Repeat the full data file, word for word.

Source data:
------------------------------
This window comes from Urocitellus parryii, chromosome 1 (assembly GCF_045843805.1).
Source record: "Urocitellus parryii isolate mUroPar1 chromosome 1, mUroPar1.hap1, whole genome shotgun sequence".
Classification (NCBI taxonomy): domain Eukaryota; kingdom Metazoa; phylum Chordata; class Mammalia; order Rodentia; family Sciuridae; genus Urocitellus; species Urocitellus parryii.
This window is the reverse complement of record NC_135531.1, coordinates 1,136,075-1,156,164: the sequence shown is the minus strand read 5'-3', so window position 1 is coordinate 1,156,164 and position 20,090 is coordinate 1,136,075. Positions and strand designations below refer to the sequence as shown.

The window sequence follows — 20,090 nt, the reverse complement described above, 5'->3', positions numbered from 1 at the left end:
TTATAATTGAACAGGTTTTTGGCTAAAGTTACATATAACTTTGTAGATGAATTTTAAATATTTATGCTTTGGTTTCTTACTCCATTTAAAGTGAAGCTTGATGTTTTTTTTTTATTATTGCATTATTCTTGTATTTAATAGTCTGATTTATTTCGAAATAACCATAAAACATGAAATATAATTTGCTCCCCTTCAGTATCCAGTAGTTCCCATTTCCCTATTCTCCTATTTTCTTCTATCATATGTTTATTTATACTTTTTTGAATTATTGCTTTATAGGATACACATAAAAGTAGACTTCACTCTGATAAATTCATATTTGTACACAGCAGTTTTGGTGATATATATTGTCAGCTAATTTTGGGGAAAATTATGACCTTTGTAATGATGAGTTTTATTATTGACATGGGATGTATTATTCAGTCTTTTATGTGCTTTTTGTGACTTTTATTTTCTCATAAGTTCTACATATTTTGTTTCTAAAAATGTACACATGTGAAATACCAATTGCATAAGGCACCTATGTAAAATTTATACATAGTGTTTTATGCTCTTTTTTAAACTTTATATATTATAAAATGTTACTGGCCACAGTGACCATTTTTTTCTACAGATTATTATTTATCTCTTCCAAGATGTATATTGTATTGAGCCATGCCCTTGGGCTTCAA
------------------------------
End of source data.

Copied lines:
This window comes from Urocitellus parryii, chromosome 1 (assembly GCF_045843805.1).
Source record: "Urocitellus parryii isolate mUroPar1 chromosome 1, mUroPar1.hap1, whole genome shotgun sequence".
Classification (NCBI taxonomy): domain Eukaryota; kingdom Metazoa; phylum Chordata; class Mammalia; order Rodentia; family Sciuridae; genus Urocitellus; species Urocitellus parryii.
This window is the reverse complement of record NC_135531.1, coordinates 1,136,075-1,156,164: the sequence shown is the minus strand read 5'-3', so window position 1 is coordinate 1,156,164 and position 20,090 is coordinate 1,136,075. Positions and strand designations below refer to the sequence as shown.

The window sequence follows — 20,090 nt, the reverse complement described above, 5'->3', positions numbered from 1 at the left end:
TTATAATTGAACAGGTTTTTGGCTAAAGTTACATATAACTTTGTAGATGAATTTTAAATATTTATGCTTTGGTTTCTTACTCCATTTAAAGTGAAGCTTGATGTTTTTTTTTTATTATTGCATTATTCTTGTATTTAATAGTCTGATTTATTTCGAAATAACCATAAAACATGAAATATAATTTGCTCCCCTTCAGTATCCAGTAGTTCCCATTTCCCTATTCTCCTATTTTCTTCTATCATATGTTTATTTATACTTTTTTGAATTATTGCTTTATAGGATACACATAAAAGTAGACTTCACTCTGATAAATTCATATTTGTACACAGCAGTTTTGGTGATATATATTGTCAGCTAATTTTGGGGAAAATTATGACCTTTGTAATGATGAGTTTTATTATTGACATGGGATGTATTATTCAGTCTTTTATGTGCTTTTTGTGACTTTTATTTTCTCATAAGTTCTACATATTTTGTTTCTAAAAATGTACACATGTGAAATACCAATTGCATAAGGCACCTATGTAAAATTTATACATAGTGTTTTATGCTCTTTTTTAAACTTTATATATTATAAAATGTTACTGGCCACAGTGACCATTTTTTTCTACAGATTATTATTTATCTCTTCCAAGATGTATATTGTATTGAGCCATGCCCTTGGGCTTCAA